2. Posting in the forums of the distro you have chosen and asking the developers or volunteer helpers. Ubuntu in particular has BRILLIANT forums with friendly people who will help.
    3. Posting in here. Likewise, the folks here are friendly. A quick "hey, will hardware X be supported by Linux without any effort on my behalf?" type questions will be answered quickly and concisely. We like people trying Linux. But if we can tell you in advance that you may run into problems and save you some frustration, then we'll offer that advice.

    We might be grumpy, and we might pick a lot of fights in the Windows forums, but we are here to help. If you have ANY questions about Linux, and about hardware that will work with Linux, please do make a new thread and ask (or even respond to this one). Someone somewhere will help you out, and hopefully save you needing to write your own "Linux Rant" page.

Later in the thread a user posted stating that he believes companies should produce closed source drivers, it's their right to do this. "elvis" replied with:

The problem is that you see software as a commodity, or a product. It is not.

Another user came backing for more information on this, asking, how should we see software.

"elvis" replied with this:

The problem is that you see software as a commodity, or a product. It is not.

The 1970's Harvard Business school taught a generation of corporate Americans some very silly things. These are the same people who still believe downsizing PEOPLE is a way to increase PROFITS. These are the same people that treat quality staff like mere numbers and do nothing to keep intellect inhouse. These are the same people who consider training a rediculous and unecessary cost, and the same people who think they can constantly outsource labour to a cheaper supplier and still provide the same quality to their customers. These people are failing. Watch the tech stocks of the companies most guilty of these naive ideas, and see for yourself their "success" rates.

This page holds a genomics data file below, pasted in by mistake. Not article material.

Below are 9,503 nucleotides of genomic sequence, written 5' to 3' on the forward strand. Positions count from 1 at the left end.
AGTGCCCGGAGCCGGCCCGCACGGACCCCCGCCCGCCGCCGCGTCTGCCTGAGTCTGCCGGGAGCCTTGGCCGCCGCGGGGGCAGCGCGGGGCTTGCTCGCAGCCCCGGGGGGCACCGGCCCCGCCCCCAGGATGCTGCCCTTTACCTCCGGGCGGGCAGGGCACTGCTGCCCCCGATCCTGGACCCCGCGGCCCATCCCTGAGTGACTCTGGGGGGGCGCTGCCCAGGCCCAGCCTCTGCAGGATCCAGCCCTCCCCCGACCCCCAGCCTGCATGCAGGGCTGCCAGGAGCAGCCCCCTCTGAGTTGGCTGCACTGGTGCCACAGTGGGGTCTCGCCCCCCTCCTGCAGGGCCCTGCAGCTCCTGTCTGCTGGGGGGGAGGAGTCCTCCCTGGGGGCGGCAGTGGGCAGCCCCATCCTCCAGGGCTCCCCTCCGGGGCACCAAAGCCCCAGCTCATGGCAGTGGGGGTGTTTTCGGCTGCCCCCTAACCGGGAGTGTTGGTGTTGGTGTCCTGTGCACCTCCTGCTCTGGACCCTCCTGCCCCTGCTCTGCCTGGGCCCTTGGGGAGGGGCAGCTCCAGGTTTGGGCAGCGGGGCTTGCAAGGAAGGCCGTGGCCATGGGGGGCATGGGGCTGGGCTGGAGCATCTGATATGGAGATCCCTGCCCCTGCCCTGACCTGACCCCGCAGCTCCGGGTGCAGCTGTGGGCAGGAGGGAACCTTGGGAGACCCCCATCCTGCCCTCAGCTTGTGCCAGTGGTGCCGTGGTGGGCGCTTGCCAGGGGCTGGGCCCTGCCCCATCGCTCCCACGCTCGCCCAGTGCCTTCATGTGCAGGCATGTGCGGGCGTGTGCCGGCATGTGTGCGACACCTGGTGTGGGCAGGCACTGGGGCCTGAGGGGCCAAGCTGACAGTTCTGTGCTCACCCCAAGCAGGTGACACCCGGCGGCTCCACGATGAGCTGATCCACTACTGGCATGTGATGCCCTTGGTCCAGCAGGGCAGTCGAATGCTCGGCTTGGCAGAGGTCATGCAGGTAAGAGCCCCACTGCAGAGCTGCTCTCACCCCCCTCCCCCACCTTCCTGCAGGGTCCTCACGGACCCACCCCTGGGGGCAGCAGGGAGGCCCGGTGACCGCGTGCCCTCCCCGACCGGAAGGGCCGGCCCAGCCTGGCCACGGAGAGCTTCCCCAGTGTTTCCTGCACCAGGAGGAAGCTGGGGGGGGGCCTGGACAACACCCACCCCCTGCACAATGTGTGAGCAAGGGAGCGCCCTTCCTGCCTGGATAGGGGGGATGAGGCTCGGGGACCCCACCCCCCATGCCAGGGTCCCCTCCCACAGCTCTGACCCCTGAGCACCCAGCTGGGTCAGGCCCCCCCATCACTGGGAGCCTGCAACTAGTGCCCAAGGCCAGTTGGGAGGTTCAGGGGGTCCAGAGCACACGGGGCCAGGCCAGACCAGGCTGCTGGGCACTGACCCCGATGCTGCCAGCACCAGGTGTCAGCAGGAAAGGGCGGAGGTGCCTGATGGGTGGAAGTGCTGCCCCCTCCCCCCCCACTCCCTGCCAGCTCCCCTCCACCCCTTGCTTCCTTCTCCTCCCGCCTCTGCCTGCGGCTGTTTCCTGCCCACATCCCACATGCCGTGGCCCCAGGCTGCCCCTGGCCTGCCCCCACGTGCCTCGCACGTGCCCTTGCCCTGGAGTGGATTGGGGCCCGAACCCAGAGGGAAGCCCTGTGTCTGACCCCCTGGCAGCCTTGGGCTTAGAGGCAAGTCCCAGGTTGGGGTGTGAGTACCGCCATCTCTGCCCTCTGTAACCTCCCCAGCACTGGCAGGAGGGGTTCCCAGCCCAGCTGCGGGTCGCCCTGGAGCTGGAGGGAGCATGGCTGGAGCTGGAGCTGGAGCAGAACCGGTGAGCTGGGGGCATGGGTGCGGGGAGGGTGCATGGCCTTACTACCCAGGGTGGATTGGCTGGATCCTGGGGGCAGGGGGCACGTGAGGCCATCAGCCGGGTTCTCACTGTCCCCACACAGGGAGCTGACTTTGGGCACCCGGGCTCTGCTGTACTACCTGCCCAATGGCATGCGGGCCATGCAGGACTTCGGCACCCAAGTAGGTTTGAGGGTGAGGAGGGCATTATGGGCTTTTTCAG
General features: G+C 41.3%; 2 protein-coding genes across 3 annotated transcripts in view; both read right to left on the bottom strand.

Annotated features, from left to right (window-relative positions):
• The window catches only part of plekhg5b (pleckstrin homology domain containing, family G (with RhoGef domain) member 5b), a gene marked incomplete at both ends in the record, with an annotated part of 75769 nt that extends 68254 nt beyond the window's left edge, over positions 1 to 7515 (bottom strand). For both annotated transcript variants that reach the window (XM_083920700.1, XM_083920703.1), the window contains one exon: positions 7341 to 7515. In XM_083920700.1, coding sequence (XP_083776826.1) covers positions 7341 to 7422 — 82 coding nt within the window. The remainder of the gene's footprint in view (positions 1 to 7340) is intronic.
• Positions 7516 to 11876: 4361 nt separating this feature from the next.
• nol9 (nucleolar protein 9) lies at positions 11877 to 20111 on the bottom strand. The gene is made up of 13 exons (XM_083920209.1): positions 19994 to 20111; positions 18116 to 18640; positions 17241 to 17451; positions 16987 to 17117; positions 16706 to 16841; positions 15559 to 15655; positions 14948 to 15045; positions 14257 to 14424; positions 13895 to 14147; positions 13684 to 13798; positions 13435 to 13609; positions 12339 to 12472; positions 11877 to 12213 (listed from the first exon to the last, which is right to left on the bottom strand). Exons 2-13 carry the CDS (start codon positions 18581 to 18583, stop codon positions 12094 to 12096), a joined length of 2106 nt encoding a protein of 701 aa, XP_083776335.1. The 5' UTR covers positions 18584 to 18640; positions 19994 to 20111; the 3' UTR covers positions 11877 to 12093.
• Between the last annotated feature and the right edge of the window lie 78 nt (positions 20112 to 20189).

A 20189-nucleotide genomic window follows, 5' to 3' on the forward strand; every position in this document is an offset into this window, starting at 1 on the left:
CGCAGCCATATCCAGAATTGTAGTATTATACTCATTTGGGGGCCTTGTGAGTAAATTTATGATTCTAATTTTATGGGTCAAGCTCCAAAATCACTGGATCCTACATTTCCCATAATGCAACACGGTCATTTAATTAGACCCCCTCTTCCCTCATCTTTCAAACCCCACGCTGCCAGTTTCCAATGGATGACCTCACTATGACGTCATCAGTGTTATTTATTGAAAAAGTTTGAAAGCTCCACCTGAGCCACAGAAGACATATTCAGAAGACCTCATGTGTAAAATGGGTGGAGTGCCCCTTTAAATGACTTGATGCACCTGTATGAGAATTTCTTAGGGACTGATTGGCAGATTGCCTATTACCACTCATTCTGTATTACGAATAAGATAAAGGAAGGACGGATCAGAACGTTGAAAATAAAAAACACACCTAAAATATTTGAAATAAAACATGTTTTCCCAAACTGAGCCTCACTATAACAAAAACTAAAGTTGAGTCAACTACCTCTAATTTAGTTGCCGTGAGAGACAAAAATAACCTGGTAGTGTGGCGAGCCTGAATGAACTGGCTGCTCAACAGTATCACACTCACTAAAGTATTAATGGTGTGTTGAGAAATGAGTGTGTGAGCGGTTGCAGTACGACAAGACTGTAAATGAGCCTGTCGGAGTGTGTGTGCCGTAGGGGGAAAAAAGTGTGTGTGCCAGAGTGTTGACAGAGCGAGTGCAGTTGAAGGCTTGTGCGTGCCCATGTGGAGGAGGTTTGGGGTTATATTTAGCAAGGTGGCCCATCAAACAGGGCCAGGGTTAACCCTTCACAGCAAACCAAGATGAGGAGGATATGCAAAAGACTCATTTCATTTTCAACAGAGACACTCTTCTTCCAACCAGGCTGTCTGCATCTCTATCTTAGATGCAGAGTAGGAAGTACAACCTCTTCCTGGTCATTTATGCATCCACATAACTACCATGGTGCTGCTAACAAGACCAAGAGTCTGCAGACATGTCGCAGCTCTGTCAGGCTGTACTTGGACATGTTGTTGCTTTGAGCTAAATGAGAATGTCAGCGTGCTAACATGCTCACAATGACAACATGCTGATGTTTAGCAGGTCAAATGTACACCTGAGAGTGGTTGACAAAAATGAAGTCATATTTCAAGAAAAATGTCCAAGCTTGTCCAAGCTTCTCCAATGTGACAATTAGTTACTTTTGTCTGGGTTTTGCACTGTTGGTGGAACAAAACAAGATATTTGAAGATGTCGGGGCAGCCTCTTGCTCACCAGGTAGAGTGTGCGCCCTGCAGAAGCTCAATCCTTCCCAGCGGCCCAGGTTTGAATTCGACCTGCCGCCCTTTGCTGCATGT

And these are the same people who think software algorithms are items that can be bought and sold. They are not. The EU recently had the common sense to overturn any further application for software patents. The next step is for them to realise the link between this decision and the decision to move to free software whenever and whereever possible.

As for firmware - the very idea of such a thing is ludicrous. In general items that require proprietary and closed firmware are underperforming and unreliable. Look at the humble PC BIOS. This is the most archaic part of a modern PC, and one that is holding the vast majority of desktop and server performance back. A free and open alternative would do far greater good for both the customers and the hardware manufacturers. Companies spend billions fighting amoungst themselves when instead they could be helping each other to increase technological performance exponentially.

As more and more people understand what software really is, more and more people embrace free software. Fewer and fewer people desire to have their computers controlled by a select minority of people with a vested interest in profits and not safety. We are on the knife edge of an era that will be enveloped by DRM and other rights-removing technology. Anyone who considers this and other closed source acceptible really needs to move away from the ideas of the 70's and come screaming into the 21st century.

Times have changed. The people who need to "move on" are those who think they can control software. Software is nothing but ideas on paper (or in thise case, electronic representation). The idea of "controlling software" is like trying to "control ideas". Hitler tried burning books, and that got him nowhere. The companies that continue to try and hiding their software from their users are learning that they simply cannot compete with the free alternative that offers users far, far more than just "value for money".

Corporates come and go. Code is made, and code is lost. Free software never dies and always improves, and anyone can benefit from it. The age of corporate software will not last forever. It can't last forever, as it is doomed to die by its own rediculous rules.

"elvis" writes very informative posts on OCAU but this one was a gem I felt worth re-posting.

Posted by DaveQB | Permanent Link